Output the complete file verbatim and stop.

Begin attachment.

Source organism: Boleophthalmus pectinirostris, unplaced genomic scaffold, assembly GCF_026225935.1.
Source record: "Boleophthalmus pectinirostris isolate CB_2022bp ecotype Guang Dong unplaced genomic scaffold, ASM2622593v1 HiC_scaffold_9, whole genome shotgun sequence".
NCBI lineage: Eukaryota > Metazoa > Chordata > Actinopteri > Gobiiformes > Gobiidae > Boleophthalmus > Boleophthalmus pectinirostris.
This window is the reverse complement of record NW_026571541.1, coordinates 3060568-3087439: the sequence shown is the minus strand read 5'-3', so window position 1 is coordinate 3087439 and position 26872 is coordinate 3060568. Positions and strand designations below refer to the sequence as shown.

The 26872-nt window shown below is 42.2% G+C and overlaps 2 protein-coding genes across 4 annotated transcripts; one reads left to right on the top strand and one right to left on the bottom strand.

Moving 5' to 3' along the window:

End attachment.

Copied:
Source organism: Boleophthalmus pectinirostris, unplaced genomic scaffold, assembly GCF_026225935.1.
Source record: "Boleophthalmus pectinirostris isolate CB_2022bp ecotype Guang Dong unplaced genomic scaffold, ASM2622593v1 HiC_scaffold_9, whole genome shotgun sequence".
NCBI lineage: Eukaryota > Metazoa > Chordata > Actinopteri > Gobiiformes > Gobiidae > Boleophthalmus > Boleophthalmus pectinirostris.
This window is the reverse complement of record NW_026571541.1, coordinates 3060568-3087439: the sequence shown is the minus strand read 5'-3', so window position 1 is coordinate 3087439 and position 26872 is coordinate 3060568. Positions and strand designations below refer to the sequence as shown.

The 26872-nt window shown below is 42.2% G+C and overlaps 2 protein-coding genes across 4 annotated transcripts; one reads left to right on the top strand and one right to left on the bottom strand.

Moving 5' to 3' along the window: